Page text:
13 August 2015

Pioneer life in the Boundary Waters

Several brief excerpts from Woman of the Boundary Waters, an autobiography by Justine Kerfoot, who moved to the Gunflint Trail in 1928 with her family and lived there for 50 years, setting up the famous Gunflint Lodge:
Invariably our loose dogs encountered porcupines, which always presented a challenge to them... The only effective method I found to remove quills was stringing the dog's hindquarters to the rafters, but low enough so the shoulders were on the floor, placing a stick through the dog's mouth for it to clamp down on and pulling out the quills one by one with pliers.  If the dog's hindquarters weren't lifted off the floor, there was no way of holding him steady."(p.38)

"The [telephone] line was as frail as a gossamer thread.  It became customary when traveling up and
down the Trail to watch for fallen trees on the line and stop to chop them or push them off.  We caried spare wire, pliers and an axe in our car at all times...

The first resorter to come along always patched a break.  To pull the wire ends together we hooked one end of the wire to the bumper of our car and drove ahead to stretch that side taut.  Then we would drag the other end by hand as close  as we could to the attached end and fill the remaining gap with a wire splice.  Later we would return with come-a-longs, sleeves, crimpers and a ladder to replace the makeshift patch and retie the line to the insulators... (p. 94)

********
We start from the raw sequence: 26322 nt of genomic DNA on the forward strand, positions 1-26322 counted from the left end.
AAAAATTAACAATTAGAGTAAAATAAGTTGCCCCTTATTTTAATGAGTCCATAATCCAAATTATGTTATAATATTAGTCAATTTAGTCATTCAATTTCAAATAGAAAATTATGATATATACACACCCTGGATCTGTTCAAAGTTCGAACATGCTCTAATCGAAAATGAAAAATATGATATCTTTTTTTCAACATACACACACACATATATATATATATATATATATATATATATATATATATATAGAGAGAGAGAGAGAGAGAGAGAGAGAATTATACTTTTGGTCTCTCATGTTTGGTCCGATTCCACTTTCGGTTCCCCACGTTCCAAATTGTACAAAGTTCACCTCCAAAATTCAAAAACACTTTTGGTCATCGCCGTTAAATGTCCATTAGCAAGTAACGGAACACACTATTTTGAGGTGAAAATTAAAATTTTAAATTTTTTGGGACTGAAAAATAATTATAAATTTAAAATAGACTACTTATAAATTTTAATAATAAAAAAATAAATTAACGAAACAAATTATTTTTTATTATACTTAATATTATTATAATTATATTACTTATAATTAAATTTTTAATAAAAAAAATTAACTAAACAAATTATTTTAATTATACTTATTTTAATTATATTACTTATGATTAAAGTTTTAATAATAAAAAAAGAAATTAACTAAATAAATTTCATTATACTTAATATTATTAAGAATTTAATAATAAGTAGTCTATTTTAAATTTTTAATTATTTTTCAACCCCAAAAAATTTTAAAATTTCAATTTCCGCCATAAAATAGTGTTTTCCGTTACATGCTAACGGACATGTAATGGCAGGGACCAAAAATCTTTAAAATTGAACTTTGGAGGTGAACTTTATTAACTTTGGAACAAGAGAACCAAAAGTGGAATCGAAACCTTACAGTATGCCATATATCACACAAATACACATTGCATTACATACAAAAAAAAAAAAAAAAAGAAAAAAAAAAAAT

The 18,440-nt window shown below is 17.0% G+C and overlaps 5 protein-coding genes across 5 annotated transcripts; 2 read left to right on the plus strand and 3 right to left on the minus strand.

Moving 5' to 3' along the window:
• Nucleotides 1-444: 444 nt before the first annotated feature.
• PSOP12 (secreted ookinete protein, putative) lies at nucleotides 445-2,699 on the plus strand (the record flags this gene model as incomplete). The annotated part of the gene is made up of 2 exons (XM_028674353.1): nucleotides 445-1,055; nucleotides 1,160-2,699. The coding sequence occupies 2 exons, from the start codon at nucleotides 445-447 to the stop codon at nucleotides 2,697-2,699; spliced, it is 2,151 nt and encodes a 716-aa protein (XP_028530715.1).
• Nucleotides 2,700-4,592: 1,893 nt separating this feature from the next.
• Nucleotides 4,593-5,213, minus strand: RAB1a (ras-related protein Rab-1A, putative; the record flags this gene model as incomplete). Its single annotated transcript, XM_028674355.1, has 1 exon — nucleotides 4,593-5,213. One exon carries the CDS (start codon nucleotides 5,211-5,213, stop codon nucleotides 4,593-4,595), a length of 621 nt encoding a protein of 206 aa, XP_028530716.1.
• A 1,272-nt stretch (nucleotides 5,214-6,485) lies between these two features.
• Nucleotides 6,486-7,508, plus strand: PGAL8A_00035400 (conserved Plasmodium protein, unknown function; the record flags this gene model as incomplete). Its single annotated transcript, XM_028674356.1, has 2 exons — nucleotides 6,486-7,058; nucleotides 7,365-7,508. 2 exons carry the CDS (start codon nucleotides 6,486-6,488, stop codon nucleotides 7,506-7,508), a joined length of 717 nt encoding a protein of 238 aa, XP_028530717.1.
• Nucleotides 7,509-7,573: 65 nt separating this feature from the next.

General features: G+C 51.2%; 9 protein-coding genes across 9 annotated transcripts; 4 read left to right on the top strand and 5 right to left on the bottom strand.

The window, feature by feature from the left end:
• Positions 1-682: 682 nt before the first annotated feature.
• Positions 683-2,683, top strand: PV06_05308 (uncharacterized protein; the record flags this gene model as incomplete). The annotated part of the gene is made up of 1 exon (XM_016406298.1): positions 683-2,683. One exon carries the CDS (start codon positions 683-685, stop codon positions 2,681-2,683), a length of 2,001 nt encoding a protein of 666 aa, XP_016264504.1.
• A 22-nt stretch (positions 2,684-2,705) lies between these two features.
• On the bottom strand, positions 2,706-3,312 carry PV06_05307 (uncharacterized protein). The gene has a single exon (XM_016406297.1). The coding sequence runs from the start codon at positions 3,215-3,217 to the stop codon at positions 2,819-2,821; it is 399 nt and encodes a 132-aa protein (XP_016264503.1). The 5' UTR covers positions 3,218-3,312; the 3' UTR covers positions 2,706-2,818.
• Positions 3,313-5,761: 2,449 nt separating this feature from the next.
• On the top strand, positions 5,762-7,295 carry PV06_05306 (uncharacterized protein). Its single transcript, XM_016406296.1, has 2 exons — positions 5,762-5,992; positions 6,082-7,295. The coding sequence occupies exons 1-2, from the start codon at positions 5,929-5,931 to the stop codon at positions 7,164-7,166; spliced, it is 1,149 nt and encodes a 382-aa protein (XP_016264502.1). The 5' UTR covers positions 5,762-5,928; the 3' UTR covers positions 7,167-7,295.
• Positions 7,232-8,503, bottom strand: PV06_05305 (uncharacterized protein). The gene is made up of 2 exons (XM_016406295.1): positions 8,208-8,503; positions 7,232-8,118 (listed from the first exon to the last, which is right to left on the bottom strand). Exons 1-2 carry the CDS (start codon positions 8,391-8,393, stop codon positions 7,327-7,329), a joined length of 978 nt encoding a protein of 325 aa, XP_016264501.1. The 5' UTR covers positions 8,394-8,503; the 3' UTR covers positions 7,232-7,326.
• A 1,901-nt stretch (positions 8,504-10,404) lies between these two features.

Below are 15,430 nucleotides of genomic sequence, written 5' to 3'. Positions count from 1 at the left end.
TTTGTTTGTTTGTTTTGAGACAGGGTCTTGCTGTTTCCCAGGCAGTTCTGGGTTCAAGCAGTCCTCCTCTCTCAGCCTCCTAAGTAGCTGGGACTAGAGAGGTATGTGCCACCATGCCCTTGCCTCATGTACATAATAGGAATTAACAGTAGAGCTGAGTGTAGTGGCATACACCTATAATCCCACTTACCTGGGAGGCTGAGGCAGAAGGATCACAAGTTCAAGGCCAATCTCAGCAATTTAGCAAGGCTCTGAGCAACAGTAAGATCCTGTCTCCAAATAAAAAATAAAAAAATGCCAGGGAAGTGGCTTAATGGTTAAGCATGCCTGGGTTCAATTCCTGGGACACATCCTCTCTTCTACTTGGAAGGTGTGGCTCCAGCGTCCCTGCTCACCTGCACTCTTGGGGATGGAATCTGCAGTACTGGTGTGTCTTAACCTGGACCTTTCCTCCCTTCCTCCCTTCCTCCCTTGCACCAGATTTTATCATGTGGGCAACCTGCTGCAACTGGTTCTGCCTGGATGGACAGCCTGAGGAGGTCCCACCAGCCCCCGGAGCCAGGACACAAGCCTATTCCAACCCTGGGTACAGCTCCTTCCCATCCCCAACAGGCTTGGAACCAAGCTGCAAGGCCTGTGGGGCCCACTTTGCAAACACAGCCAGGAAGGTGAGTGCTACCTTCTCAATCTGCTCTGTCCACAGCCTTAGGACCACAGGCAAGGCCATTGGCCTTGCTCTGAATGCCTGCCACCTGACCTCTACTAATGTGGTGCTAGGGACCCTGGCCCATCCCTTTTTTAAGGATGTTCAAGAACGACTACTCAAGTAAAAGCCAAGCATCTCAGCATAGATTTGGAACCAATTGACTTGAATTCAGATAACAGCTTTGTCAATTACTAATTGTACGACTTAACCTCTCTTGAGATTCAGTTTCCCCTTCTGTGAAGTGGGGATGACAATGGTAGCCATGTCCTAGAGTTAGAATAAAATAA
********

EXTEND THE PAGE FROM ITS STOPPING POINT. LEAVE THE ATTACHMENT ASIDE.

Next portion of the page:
Our 50-mile single circuit telephone line became efficient when everything was frozen during the winter months.  Once when Mother and I were coming back from town we found a break.  We had no wire along, so we filled the gap with an old tire chain.  The chain transmitted messages, both local and long distance for several weeks until we repaired the break. (p.97) 


  1. Interesting, of course local vs. long distance doesn't matter. Either you have a connection to the nearest relay or you don't. Once your signal reaches the nearest relay each hop in the long distance chain (this is before fiber optics naturally) would have boosted the signal for transmission down the next section of wire to the next relay.

  2. We used to have a husky who got into porcupines like her dogs did. To get the needles out, we would have to have one person to hold her down and have another use pliers to get them out. A native of Alaska (a white native that is) told us to clip off the end of the pine, which released the vacuum holding them on, and then they were easy to get off. We never had a chance to try it though before I moved out after college.

    1. Old wives' tale, doesn't make a difference other than to give you less quill to hold on to.

  3. In the winter of ’92 ’93 (I think it was Feb ‘93) I had the opportunity to hear Justine talk to a group from the state’s resort association. The scheduled speaker had to drop out and she happened to be at the resort and available to step in. She was already quite old at the time, but man could she tell a story. Her son Bruce – the owner and manager of Gunflint Lodge – was visibly uncomfortable as she told her sometimes off color stories about the resort and the Gunflint Trail. He commented after, somewhat derisively, that she was in top form that night. A very fond memory for me.

  4. they (gunflint lodge) has a blog.



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